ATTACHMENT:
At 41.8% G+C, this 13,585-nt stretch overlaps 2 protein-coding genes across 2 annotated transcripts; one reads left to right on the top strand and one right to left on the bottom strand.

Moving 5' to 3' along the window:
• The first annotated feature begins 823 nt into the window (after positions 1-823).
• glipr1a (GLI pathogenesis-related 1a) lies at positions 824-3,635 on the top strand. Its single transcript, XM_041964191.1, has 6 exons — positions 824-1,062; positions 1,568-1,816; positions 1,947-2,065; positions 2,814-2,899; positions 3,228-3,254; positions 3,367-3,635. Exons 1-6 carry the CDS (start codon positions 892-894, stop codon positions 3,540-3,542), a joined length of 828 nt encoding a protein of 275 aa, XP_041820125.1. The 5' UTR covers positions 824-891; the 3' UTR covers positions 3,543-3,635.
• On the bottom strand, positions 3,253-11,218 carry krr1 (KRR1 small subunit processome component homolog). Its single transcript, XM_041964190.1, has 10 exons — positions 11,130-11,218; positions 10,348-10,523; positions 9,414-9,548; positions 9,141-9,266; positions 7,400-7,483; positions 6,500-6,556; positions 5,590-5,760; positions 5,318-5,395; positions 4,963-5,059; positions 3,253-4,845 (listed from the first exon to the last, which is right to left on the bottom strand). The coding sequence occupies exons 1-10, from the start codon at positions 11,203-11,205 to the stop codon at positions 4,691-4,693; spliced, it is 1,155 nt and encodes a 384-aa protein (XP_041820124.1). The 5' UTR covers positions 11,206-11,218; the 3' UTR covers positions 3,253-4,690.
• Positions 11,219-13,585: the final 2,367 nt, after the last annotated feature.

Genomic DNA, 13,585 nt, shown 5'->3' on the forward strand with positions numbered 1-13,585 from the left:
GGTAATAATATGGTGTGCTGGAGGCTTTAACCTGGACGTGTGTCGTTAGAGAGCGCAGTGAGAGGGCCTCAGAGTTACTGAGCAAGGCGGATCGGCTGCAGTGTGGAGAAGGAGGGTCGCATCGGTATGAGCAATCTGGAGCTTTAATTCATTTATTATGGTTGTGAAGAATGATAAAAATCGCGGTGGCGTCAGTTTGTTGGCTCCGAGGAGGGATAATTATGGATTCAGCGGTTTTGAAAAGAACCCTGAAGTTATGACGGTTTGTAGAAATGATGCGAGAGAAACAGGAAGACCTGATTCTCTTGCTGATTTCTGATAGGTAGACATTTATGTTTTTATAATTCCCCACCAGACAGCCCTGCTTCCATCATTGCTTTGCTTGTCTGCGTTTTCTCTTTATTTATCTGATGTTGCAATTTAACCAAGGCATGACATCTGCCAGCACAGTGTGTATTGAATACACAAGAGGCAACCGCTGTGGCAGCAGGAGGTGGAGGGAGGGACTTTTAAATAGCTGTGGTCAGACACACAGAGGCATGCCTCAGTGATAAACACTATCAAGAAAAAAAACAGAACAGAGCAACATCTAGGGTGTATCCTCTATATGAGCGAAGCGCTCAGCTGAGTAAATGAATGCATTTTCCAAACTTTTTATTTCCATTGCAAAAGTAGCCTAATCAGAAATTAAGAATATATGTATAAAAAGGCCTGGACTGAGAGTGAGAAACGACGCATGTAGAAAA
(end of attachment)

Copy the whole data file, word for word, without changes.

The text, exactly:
At 41.8% G+C, this 13,585-nt stretch overlaps 2 protein-coding genes across 2 annotated transcripts; one reads left to right on the top strand and one right to left on the bottom strand.

Moving 5' to 3' along the window:
• The first annotated feature begins 823 nt into the window (after positions 1-823).
• glipr1a (GLI pathogenesis-related 1a) lies at positions 824-3,635 on the top strand. Its single transcript, XM_041964191.1, has 6 exons — positions 824-1,062; positions 1,568-1,816; positions 1,947-2,065; positions 2,814-2,899; positions 3,228-3,254; positions 3,367-3,635. Exons 1-6 carry the CDS (start codon positions 892-894, stop codon positions 3,540-3,542), a joined length of 828 nt encoding a protein of 275 aa, XP_041820125.1. The 5' UTR covers positions 824-891; the 3' UTR covers positions 3,543-3,635.
• On the bottom strand, positions 3,253-11,218 carry krr1 (KRR1 small subunit processome component homolog). Its single transcript, XM_041964190.1, has 10 exons — positions 11,130-11,218; positions 10,348-10,523; positions 9,414-9,548; positions 9,141-9,266; positions 7,400-7,483; positions 6,500-6,556; positions 5,590-5,760; positions 5,318-5,395; positions 4,963-5,059; positions 3,253-4,845 (listed from the first exon to the last, which is right to left on the bottom strand). The coding sequence occupies exons 1-10, from the start codon at positions 11,203-11,205 to the stop codon at positions 4,691-4,693; spliced, it is 1,155 nt and encodes a 384-aa protein (XP_041820124.1). The 5' UTR covers positions 11,206-11,218; the 3' UTR covers positions 3,253-4,690.
• Positions 11,219-13,585: the final 2,367 nt, after the last annotated feature.

Genomic DNA, 13,585 nt, shown 5'->3' on the forward strand with positions numbered 1-13,585 from the left:
GGTAATAATATGGTGTGCTGGAGGCTTTAACCTGGACGTGTGTCGTTAGAGAGCGCAGTGAGAGGGCCTCAGAGTTACTGAGCAAGGCGGATCGGCTGCAGTGTGGAGAAGGAGGGTCGCATCGGTATGAGCAATCTGGAGCTTTAATTCATTTATTATGGTTGTGAAGAATGATAAAAATCGCGGTGGCGTCAGTTTGTTGGCTCCGAGGAGGGATAATTATGGATTCAGCGGTTTTGAAAAGAACCCTGAAGTTATGACGGTTTGTAGAAATGATGCGAGAGAAACAGGAAGACCTGATTCTCTTGCTGATTTCTGATAGGTAGACATTTATGTTTTTATAATTCCCCACCAGACAGCCCTGCTTCCATCATTGCTTTGCTTGTCTGCGTTTTCTCTTTATTTATCTGATGTTGCAATTTAACCAAGGCATGACATCTGCCAGCACAGTGTGTATTGAATACACAAGAGGCAACCGCTGTGGCAGCAGGAGGTGGAGGGAGGGACTTTTAAATAGCTGTGGTCAGACACACAGAGGCATGCCTCAGTGATAAACACTATCAAGAAAAAAAACAGAACAGAGCAACATCTAGGGTGTATCCTCTATATGAGCGAAGCGCTCAGCTGAGTAAATGAATGCATTTTCCAAACTTTTTATTTCCATTGCAAAAGTAGCCTAATCAGAAATTAAGAATATATGTATAAAAAGGCCTGGACTGAGAGTGAGAAACGACGCATGTAGAAAA